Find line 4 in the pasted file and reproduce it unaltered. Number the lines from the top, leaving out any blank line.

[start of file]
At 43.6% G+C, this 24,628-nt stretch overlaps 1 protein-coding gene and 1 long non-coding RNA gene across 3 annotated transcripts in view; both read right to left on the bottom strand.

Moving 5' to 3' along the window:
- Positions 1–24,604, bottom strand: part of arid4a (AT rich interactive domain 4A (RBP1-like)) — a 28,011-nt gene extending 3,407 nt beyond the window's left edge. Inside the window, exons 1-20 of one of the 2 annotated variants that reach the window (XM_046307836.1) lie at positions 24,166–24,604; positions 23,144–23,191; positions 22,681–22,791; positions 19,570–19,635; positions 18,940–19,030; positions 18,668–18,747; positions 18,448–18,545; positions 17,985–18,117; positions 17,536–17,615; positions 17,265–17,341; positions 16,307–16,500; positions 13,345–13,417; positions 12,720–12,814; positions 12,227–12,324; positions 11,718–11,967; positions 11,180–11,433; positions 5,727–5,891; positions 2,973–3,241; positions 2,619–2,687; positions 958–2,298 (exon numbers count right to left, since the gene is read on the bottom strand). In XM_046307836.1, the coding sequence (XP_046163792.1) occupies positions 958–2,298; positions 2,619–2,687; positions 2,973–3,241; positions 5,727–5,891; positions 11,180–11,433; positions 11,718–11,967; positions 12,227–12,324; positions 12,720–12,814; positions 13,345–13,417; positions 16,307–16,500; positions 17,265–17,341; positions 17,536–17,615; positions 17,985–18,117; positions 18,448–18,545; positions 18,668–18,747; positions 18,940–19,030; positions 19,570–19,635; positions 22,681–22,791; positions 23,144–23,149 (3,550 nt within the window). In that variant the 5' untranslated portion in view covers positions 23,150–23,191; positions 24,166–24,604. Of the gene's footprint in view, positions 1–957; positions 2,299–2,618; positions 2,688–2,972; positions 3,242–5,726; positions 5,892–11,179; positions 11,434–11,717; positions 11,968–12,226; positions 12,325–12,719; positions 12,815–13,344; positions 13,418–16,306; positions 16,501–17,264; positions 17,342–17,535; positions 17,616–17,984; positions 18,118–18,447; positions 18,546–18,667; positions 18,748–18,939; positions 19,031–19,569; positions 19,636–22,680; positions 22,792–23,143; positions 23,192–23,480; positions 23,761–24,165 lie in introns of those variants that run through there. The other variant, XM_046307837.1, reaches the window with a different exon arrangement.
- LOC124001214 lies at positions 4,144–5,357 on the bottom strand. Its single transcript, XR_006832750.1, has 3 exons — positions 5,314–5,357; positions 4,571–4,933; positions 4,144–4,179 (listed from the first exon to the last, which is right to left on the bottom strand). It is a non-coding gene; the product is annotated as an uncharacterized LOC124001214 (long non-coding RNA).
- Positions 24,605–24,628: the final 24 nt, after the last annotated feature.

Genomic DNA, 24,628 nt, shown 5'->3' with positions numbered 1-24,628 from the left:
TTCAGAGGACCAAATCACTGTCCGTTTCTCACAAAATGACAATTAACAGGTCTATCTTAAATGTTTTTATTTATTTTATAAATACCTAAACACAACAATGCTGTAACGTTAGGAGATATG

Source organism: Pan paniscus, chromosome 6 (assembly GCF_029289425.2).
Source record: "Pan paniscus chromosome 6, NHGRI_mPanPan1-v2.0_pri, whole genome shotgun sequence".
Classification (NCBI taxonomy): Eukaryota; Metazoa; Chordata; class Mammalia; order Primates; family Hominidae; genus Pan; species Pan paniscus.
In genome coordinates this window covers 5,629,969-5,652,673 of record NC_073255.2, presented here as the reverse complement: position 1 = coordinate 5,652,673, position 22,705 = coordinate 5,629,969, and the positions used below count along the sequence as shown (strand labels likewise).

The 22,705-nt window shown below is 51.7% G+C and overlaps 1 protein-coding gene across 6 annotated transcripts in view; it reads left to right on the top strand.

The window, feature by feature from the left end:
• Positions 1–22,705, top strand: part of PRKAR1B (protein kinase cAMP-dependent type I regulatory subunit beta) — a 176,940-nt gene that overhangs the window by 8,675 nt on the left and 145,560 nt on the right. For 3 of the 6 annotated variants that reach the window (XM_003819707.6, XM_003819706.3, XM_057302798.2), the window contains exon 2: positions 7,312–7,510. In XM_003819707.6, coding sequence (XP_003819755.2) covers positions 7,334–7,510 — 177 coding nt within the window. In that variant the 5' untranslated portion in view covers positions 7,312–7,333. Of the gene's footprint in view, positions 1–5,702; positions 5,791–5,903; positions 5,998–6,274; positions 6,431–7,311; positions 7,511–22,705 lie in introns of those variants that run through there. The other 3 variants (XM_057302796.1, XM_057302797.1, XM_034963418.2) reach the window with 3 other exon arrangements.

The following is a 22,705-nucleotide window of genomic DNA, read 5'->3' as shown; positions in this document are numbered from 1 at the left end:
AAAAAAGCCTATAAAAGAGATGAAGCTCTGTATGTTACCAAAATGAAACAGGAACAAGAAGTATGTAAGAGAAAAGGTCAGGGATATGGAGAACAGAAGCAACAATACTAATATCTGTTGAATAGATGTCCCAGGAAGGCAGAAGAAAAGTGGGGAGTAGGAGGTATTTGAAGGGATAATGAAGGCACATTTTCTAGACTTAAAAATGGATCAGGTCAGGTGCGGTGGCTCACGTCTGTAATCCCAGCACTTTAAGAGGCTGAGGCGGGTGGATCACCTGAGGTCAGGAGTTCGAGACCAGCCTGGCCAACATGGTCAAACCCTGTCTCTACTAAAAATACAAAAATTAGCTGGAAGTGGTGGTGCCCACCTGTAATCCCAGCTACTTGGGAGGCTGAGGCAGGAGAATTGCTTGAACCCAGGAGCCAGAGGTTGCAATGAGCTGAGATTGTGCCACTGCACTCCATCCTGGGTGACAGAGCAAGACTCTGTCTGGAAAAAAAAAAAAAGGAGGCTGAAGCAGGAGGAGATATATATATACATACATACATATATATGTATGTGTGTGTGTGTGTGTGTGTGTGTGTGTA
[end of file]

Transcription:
- LOC124001214 lies at positions 4,144–5,357 on the bottom strand. Its single transcript, XR_006832750.1, has 3 exons — positions 5,314–5,357; positions 4,571–4,933; positions 4,144–4,179 (listed from the first exon to the last, which is right to left on the bottom strand). It is a non-coding gene; the product is annotated as an uncharacterized LOC124001214 (long non-coding RNA).